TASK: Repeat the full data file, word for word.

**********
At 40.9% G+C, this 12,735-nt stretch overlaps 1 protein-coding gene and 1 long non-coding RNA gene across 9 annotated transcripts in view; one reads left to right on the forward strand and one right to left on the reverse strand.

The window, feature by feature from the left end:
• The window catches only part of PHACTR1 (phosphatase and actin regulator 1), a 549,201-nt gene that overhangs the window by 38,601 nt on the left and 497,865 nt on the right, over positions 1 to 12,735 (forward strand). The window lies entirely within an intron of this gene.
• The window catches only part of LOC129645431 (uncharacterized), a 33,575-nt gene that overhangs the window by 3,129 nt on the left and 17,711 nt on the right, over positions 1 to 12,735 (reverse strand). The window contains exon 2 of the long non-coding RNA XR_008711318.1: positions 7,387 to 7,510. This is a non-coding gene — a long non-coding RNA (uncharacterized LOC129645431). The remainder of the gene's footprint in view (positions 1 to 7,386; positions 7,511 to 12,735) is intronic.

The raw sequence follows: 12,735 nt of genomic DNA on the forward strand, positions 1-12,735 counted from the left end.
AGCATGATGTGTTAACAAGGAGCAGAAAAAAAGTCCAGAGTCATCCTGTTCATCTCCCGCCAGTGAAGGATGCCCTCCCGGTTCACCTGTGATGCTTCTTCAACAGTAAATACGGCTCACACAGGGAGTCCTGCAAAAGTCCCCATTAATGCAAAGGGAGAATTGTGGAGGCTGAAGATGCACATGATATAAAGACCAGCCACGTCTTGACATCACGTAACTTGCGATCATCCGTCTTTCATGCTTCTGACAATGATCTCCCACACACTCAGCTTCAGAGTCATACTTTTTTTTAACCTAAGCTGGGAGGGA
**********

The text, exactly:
At 40.9% G+C, this 12,735-nt stretch overlaps 1 protein-coding gene and 1 long non-coding RNA gene across 9 annotated transcripts in view; one reads left to right on the forward strand and one right to left on the reverse strand.

The window, feature by feature from the left end:
• The window catches only part of PHACTR1 (phosphatase and actin regulator 1), a 549,201-nt gene that overhangs the window by 38,601 nt on the left and 497,865 nt on the right, over positions 1 to 12,735 (forward strand). The window lies entirely within an intron of this gene.
• The window catches only part of LOC129645431 (uncharacterized), a 33,575-nt gene that overhangs the window by 3,129 nt on the left and 17,711 nt on the right, over positions 1 to 12,735 (reverse strand). The window contains exon 2 of the long non-coding RNA XR_008711318.1: positions 7,387 to 7,510. This is a non-coding gene — a long non-coding RNA (uncharacterized LOC129645431). The remainder of the gene's footprint in view (positions 1 to 7,386; positions 7,511 to 12,735) is intronic.

The raw sequence follows: 12,735 nt of genomic DNA on the forward strand, positions 1-12,735 counted from the left end.
AGCATGATGTGTTAACAAGGAGCAGAAAAAAAGTCCAGAGTCATCCTGTTCATCTCCCGCCAGTGAAGGATGCCCTCCCGGTTCACCTGTGATGCTTCTTCAACAGTAAATACGGCTCACACAGGGAGTCCTGCAAAAGTCCCCATTAATGCAAAGGGAGAATTGTGGAGGCTGAAGATGCACATGATATAAAGACCAGCCACGTCTTGACATCACGTAACTTGCGATCATCCGTCTTTCATGCTTCTGACAATGATCTCCCACACACTCAGCTTCAGAGTCATACTTTTTTTTAACCTAAGCTGGGAGGGA